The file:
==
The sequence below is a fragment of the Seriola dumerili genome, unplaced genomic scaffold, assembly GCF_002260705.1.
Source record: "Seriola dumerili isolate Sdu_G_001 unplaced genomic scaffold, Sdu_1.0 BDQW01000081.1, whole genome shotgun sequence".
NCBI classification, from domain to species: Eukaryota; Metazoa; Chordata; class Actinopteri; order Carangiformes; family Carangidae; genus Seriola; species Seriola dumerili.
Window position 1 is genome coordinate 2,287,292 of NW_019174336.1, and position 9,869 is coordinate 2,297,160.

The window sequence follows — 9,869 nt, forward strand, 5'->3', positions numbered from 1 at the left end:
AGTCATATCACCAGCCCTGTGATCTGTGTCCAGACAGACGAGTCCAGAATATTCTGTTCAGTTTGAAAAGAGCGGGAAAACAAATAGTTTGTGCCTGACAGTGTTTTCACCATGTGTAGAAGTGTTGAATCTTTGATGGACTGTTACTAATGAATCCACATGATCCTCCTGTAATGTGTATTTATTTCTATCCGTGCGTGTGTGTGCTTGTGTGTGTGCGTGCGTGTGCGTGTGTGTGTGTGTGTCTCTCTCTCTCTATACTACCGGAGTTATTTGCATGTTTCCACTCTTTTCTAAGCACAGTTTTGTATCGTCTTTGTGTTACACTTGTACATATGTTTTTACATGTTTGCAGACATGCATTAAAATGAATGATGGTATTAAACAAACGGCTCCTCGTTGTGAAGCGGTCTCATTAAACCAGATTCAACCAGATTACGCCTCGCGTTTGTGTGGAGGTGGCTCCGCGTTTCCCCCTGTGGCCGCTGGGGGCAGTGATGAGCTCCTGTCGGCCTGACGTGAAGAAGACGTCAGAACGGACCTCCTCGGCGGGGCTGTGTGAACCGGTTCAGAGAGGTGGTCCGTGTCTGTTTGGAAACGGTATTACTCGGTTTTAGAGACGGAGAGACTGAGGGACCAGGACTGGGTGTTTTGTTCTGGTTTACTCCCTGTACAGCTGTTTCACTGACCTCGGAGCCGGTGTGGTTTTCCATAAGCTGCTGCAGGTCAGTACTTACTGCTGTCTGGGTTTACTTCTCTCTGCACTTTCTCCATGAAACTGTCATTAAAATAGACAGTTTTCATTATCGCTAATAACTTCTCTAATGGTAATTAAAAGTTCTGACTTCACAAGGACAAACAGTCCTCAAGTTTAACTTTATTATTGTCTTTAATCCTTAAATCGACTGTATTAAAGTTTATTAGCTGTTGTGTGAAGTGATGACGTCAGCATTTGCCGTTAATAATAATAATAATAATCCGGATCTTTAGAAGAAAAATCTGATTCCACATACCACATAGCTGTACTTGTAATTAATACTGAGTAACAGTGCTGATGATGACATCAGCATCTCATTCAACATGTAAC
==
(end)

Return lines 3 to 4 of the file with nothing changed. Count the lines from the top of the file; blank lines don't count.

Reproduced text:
NCBI classification, from domain to species: Eukaryota; Metazoa; Chordata; class Actinopteri; order Carangiformes; family Carangidae; genus Seriola; species Seriola dumerili.
Window position 1 is genome coordinate 2,287,292 of NW_019174336.1, and position 9,869 is coordinate 2,297,160.